Append

WNFS is nondestructive (under normal operation). The one exception is that the root user has the ability to overwrite the entire file system by updating the root anchor for their entire WNFS (e.g. the DNSLink for ${username}.fission.name). WNFS only allows appending to the public, private, and pretty sections. Being nondestructive, all secret nodes have unique names that prevent overwriting.

Append (or ”write”) access is handled via UCANs. WNFS uses path-based permissions, so if a user has write permissions to /photos/vacation, they also have write permissions to /photos/vacaction/beach. In the public section, this is done by checking that the path being written is prefixed with a path.

Paths are completely obscured in the private section. UCANs reference some bare name filter (described above) that must be be a match (binary OR) for the filter being suggested. This does leak how much of the graph a user is allowed to write to, since the higher in the DAG they have access to, the fewer bits are set in the bare filter.

This check is extremely quick for anyone the verifier, who may need to check a large number of updates submitted in addition to Merkle proofs that nothing else has altered besides these additions.

Moved Nodes

Since nodes are not aware of the paths to them (aside from their bare name filter), a user with append access may move a node to another part of the DAG that they have append access to (much like in the public section).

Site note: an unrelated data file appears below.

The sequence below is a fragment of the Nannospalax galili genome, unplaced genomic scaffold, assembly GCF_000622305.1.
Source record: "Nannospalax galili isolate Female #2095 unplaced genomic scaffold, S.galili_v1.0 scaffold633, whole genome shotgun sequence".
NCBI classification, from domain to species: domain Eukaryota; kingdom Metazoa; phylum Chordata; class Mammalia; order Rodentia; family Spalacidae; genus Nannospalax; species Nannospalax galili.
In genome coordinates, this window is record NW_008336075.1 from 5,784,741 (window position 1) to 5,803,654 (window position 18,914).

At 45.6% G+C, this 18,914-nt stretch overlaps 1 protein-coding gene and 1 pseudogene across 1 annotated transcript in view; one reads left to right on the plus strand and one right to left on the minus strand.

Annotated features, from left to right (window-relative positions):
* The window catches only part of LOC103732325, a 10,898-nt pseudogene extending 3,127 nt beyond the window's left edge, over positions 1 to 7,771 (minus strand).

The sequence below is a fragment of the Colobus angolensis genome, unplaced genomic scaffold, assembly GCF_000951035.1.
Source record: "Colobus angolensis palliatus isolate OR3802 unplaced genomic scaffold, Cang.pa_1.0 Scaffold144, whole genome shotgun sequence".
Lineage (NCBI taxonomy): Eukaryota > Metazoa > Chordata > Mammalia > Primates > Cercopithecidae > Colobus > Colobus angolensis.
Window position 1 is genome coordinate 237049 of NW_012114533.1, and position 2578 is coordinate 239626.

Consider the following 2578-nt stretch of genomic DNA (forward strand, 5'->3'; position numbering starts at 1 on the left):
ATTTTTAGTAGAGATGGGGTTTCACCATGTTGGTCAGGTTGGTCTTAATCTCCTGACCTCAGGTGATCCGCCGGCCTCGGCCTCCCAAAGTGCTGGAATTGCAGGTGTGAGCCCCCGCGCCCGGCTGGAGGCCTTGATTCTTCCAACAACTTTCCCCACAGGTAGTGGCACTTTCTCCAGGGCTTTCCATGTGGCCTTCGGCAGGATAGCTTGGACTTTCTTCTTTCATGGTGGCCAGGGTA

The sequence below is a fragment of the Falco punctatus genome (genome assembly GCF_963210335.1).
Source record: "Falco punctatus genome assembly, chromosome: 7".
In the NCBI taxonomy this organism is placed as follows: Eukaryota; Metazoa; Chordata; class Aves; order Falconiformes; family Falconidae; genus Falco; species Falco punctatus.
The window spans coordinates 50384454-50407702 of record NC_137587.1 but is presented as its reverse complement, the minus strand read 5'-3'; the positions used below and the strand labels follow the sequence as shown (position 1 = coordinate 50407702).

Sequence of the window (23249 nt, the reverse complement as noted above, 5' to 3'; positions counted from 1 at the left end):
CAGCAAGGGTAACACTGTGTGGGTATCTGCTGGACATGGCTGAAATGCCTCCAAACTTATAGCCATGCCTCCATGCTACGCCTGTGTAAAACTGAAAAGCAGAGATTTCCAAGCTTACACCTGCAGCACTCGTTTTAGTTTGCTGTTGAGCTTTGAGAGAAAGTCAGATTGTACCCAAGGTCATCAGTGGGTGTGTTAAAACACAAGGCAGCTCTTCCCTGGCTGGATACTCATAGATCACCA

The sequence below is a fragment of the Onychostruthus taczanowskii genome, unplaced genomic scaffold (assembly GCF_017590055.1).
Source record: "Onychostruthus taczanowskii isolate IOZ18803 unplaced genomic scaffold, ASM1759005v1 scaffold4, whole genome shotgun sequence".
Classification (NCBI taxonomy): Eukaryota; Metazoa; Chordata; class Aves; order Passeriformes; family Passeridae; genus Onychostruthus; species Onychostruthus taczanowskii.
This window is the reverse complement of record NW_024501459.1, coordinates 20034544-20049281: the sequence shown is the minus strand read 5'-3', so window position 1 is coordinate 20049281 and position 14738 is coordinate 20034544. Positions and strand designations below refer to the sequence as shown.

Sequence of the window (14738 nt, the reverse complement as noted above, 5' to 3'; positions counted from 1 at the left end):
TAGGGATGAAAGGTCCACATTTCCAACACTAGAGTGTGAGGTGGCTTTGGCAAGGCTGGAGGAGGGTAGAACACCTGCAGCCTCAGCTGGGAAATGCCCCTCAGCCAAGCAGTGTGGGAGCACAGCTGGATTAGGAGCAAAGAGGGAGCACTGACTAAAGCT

Instead of a simple removal of a link and addition to the latest generation elsewhere, the writer has the option to signpost this change with a redirection node (again, like the public section).

The wrinkle is that the moved node now MUST be encrypted with a new key, and given a new bare name filter. The signposting if for users that have access to both portions of the DAG, either through a shared parent, or with multiple read keys. The new name filter is obvious both for simple consistency, and to ensure that only users authorized for this part of the DAG can write to its children (which may have a very different semantic meaning in the new position).